Jump to ContentJump to Main Navigation
Margins and MetropolisAuthority across the Byzantine Empire$
Users without a subscription are not able to see the full content.

Judith Herrin

Print publication date: 2013

Print ISBN-13: 9780691153018

Published to Princeton Scholarship Online: October 2017

DOI: 10.23943/princeton/9780691153018.001.0001

Show Summary Details
Page of

PRINTED FROM PRINCETON SCHOLARSHIP ONLINE (www.princeton.universitypressscholarship.com). (c) Copyright Princeton University Press, 2018. All Rights Reserved. Under the terms of the licence agreement, an individual user may print out a PDF of a single chapter of a monograph in HSO for personal use (for details see www.princeton.universitypressscholarship.com/page/privacy-policy).date: 12 December 2018

Byzantium

Byzantium

The Palace and the City

Chapter:
(p.159) 7 Byzantium
Source:
Margins and Metropolis
Author(s):

Judith Herrin

Publisher:
Princeton University Press
DOI:10.23943/princeton/9780691153018.003.0007

This chapter examines the mutual relations of palace and city in Byzantium. More specifically, it considers the link between the imperial court within the Great Palace of Constantinople and the local population who called themselves “Byzantines.” Constantine's foundation of a new capital on the site of ancient Byzantion gave rise to a series of epithets for the metropolis: the Queen City, or ruling city, basileuontas polis, as it became known, or simply “the city.” In Constantinople “the palace” refers to the “Great Palace,” even though there were many other palaces in the city and suburban region. The chapter describes the occasions when the emperor had contact with three important groups of people who could enter the palace doors: circus factions, soldiers, and merchants. It also discusses two circumstances in which the emperor left the palace: journeys established by imperial protocol for fixed ceremonies, and unplanned visits to the city.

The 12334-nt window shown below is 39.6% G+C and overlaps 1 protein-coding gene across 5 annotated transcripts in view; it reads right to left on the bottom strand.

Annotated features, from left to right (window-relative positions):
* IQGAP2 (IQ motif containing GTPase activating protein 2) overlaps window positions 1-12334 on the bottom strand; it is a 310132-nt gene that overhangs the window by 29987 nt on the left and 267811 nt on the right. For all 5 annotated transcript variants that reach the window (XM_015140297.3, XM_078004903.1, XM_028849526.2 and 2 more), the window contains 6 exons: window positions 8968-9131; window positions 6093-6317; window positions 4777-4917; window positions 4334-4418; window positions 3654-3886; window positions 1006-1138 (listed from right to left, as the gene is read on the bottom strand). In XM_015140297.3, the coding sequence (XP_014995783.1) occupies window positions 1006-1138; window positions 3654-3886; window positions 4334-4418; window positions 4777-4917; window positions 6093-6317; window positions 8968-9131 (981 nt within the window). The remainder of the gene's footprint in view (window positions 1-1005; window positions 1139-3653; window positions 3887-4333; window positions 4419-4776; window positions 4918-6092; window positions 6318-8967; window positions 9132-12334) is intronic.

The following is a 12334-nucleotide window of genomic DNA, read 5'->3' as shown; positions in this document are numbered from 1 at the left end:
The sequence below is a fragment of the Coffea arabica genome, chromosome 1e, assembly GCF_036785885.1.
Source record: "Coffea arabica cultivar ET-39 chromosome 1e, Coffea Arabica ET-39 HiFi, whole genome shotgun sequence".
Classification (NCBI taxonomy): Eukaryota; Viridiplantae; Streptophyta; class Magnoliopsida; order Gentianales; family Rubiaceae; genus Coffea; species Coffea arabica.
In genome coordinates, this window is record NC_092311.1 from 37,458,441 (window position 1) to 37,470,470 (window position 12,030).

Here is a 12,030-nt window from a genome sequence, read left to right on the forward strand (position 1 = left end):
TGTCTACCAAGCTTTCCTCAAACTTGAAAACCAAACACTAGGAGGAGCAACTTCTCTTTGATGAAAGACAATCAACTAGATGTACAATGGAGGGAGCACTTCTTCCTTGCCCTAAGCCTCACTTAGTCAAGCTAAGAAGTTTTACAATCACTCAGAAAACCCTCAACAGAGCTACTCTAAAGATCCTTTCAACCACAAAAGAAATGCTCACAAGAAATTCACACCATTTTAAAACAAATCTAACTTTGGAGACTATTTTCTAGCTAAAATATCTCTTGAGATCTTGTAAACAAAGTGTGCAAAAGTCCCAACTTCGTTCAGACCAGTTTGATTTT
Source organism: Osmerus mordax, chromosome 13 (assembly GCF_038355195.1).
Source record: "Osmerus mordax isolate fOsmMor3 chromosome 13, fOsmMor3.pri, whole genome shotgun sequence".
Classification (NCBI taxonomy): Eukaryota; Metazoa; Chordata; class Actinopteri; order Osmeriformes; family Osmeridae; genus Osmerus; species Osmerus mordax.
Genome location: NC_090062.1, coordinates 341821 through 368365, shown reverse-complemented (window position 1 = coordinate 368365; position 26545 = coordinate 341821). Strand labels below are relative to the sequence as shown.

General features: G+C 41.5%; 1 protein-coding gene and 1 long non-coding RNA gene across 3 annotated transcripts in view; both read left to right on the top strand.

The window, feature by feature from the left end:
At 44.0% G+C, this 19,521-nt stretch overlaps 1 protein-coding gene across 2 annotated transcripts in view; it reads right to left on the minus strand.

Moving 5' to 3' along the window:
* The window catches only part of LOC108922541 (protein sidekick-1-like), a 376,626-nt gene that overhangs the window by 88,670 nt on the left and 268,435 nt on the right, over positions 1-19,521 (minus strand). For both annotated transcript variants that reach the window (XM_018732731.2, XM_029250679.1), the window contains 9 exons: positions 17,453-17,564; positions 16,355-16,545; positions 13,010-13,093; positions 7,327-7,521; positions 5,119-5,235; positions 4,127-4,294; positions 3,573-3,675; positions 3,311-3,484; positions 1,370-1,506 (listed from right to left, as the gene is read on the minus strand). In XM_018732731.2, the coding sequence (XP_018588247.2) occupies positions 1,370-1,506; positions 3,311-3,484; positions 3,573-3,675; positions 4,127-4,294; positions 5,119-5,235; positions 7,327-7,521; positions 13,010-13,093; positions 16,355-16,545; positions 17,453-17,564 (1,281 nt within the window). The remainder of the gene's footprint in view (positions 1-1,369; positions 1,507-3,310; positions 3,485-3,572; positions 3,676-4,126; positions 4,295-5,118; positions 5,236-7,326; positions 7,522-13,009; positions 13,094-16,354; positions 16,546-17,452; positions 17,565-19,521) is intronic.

Keywords:   soldiers, Byzantium, Great Palace, Constantinople, Byzantion, Queen City, emperor, circus factions, merchants, ceremonies

Princeton Scholarship Online requires a subscription or purchase to access the full text of books within the service. Public users can however freely search the site and view the abstracts and keywords for each book and chapter.

Please, subscribe or login to access full text content.

If you think you should have access to this title, please contact your librarian.

To troubleshoot, please check our FAQs , and if you can't find the answer there, please contact us.